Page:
Gorilla Monsoon

An agile performer with great strength and size, Gorilla Monsoon worked in the ring as one of the great heels of the 1970’s and behind the scenes as an owner and executive of the WWWF.

Gorilla Monsoon
Real Name: Robert “Gino” Morella
Stats: 6′ 6″ 400 lbs.

By Steve Slagle

It’s no secret that pro wrestling is a business that has historically attracted some of the largest athletes in the world to its ranks. And, of the many ‘giants’ who have competed in the ring throughout the years, few have been big (or as important) as the monolithic 6’6″ 400-pound Robert Morella, who was known worldwide as Gorilla Monsoon.

In terms of his ring technique, Monsoon was a genuine trendsetter who unquestionably helped raise the standard of athleticism expected of a ‘big man’. However, behind the scenes, as a minority owner of the World Wide Wrestling Federation (as well as the World Wrestling Council in Puerto Rico) and a promoter of many cities within the WWWF’s multi-state territory, the respected Monsoon was perhaps even more influential than he was in the ring. Later in his career, he served as the WWF’s lead play-by-play man, and, in many ways, Monsoon became the ‘voice’ of the WWF for much of the eighties. For many years, The Gorilla also served as the promotion’s lead road agent, a booker and as one of the chief television production supervisors. Indeed, for more than twenty years, Monsoon had his hands on virtually every aspect of the WWF’s live events during some of the Federation’s most successful and prosperous years. It’s safe to say, outside of his business partners Vince McMahon Sr. and later Vince McMahon, Jr., that Gorilla Monsoon was one of the most important figures in the history of the WWF and, by extension, pro wrestling itself…
Robert Morella began his career as a pro wrestler during the early sixties after graduating from Ithica College, where he lettered not only in wrestling, but also track and football. Morella was an expectionally impresive athlete who possessed incredible speed and stamina for a man of his considerable height and weight. Almost immediately, the huge, bearded Gorilla (who was originally billed as hailing from Manchuria) became a box office attraction throughout the Northeast and he quickly established himself as one of the most hated men in the sport.

That position was cemented when Monsoon formed a lethal team with the even more reviled Killer Kowalski. The two gigantic heels, both of whom stood well over six and a half feet tall and tipped the scales at a combined weight of nearly eight hundred pounds, were one of the most devastating and feared teams of their era. They were, not surprisingly, also one of the most succesful, and together Monsoon & Kowalski captured the prized WWWF United States Tag title on November 14, 1963 by defeating the team of Skull Murphy & Brute Bernard.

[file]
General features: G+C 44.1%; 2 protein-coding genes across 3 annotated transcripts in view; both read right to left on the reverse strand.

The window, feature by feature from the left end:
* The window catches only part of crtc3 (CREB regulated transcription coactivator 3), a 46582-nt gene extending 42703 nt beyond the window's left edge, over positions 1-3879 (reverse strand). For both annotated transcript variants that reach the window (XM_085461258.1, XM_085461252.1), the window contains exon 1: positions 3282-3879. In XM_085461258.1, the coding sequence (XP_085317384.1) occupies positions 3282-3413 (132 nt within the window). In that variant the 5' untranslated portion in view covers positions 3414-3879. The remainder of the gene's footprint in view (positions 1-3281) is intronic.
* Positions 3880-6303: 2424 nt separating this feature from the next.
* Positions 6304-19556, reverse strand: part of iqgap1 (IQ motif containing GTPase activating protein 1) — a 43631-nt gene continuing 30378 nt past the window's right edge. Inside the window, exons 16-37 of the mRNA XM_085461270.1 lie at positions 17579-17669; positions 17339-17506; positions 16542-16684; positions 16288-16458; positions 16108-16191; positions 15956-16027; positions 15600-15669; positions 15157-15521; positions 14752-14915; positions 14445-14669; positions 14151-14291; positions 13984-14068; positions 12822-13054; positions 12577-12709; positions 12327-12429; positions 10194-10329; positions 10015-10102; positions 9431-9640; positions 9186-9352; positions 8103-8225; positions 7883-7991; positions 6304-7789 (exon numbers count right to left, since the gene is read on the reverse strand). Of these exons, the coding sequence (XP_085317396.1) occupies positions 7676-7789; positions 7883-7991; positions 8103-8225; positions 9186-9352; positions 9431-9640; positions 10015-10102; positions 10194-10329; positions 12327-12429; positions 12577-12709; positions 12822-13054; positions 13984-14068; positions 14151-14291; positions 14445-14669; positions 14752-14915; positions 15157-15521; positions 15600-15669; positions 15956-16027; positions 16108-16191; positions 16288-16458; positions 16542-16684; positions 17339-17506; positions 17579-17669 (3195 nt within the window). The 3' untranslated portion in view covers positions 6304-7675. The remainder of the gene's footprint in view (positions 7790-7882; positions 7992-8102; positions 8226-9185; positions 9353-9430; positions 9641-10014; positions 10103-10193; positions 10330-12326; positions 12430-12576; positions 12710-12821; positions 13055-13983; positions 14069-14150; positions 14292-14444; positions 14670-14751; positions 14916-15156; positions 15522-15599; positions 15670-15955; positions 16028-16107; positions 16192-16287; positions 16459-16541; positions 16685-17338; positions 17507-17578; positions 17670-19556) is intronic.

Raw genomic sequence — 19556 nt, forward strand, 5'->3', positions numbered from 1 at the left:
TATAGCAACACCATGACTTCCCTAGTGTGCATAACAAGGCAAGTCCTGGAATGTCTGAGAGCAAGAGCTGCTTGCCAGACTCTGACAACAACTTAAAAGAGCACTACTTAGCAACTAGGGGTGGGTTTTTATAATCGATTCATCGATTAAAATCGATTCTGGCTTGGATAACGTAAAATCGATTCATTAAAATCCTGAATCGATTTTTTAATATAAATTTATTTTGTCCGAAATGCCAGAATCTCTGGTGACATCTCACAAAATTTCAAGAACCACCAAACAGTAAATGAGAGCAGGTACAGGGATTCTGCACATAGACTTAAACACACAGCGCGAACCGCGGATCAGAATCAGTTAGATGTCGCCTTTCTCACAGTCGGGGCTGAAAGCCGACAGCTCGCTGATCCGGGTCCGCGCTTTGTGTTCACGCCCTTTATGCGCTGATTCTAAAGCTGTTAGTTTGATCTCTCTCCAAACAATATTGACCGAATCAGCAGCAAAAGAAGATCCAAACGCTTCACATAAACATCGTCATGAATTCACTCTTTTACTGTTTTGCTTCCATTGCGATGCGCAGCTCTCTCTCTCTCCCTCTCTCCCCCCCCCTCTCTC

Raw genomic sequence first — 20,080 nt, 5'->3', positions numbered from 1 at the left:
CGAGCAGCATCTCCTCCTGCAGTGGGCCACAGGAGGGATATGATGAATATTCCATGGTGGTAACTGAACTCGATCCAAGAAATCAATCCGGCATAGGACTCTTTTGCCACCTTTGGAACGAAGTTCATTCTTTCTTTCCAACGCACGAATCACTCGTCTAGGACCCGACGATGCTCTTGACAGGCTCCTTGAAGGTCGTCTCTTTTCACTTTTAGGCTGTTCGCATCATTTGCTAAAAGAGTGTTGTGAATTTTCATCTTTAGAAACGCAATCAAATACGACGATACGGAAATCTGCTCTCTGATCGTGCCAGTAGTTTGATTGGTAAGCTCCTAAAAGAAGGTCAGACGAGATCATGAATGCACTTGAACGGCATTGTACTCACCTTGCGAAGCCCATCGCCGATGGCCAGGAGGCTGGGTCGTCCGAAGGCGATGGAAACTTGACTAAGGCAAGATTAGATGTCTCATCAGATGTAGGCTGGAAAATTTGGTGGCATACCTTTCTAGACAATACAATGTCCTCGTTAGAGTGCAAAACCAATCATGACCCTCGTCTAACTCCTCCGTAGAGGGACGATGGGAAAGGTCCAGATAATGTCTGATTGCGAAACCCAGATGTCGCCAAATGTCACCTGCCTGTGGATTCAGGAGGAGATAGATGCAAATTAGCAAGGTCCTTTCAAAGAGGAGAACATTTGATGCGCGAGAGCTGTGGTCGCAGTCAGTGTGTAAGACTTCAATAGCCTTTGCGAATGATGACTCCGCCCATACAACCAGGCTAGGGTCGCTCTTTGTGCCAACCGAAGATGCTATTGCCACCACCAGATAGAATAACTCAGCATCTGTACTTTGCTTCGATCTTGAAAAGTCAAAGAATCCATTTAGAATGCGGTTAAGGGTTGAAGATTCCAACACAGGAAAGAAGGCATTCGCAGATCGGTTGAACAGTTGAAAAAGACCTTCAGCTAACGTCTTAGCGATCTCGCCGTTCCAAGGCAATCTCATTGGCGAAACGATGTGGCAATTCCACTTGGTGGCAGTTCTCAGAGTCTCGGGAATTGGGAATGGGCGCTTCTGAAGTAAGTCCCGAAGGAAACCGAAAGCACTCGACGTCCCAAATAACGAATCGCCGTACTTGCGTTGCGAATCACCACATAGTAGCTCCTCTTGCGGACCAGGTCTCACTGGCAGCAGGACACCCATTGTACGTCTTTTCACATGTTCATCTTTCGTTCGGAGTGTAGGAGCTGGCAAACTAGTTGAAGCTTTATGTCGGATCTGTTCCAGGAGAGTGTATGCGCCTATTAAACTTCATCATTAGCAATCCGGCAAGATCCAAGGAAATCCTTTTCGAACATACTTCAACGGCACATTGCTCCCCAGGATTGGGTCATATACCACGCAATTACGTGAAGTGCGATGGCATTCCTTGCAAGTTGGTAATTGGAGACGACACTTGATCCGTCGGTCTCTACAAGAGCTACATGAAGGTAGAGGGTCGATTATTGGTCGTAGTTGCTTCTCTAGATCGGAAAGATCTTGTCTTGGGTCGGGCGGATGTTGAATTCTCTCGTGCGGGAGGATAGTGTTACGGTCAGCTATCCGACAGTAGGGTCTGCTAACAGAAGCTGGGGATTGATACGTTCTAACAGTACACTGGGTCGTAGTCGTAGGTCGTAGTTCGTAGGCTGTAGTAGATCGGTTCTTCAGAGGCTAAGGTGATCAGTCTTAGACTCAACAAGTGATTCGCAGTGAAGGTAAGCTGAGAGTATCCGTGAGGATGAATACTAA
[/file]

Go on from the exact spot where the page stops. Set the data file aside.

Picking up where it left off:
What separated Gorilla Monsoon from the majority of the other big men who had competed in the pro ranks was his speed and agility, which was quite extraordinary for the times. Additionally, Monsoon had a very solid grasp of wrestling fundamentals, going back to his college days when he had lettered in the sport. When you combined his speed and grappling knowledge with the overwhelming power possessed by the 400-pounder, it becomes clear why Monsoon stood out amongst his plodding, methodic contemporaries.

Although he had been a major star in the World Wide Wrestling Federation for several years, Monsoon’s notoriety reached a peak during the years that he was one of WWWF World champion Bruno Sammartino’s primary opponents.

In the 6’6″ Monsoon, fans saw a legitimate threat to Sammartino’s (pictured) World title, and their many battles resulted in sold-out crowds in major arenas all along the east coast. Despite Bruno’s legendary strength, the overwhelming size advantage of his challenger was almost too much for “The Living Legend” to handle, and therein can be found the source of the box-office success of the Sammartino vs. Monsoon feud…

Throughout much of their famous program, which resulted in more than a dozen Bruno-Monsoon main events at Madison Square Garden) the gigantic Monsoon, who featured a devastating Airplane Spin followed by a crushing Gorilla Splash as his big finisher, would relentlessly pound on the champion, and, occasionally, he would even out-wrestle him. However, the beloved blue-collar champion was always able to fight back against the odds and somehow come out the victor, much to the delight of his adoring public.

After enjoying several good years of main-eventing on WWWF cards the east coast, Monsoon eventually felt the time had come for a change of scenery. Following his lengthy run with the World Wide Wrestling Federation, Monsoon relocated to the west coast and began competing for the Los Angeles-based World Wrestling Alliance during the mid-sixties. Not long after arriving in the popular southern California promotion, Monsoon formed a team with the 6’5″ Luke Graham that immediately ran roughshod over their competition. Then, only weeks after forming their team, The Gorilla and “Crazy” Luke captured the prized WWA World Tag Team championship in January of 1966.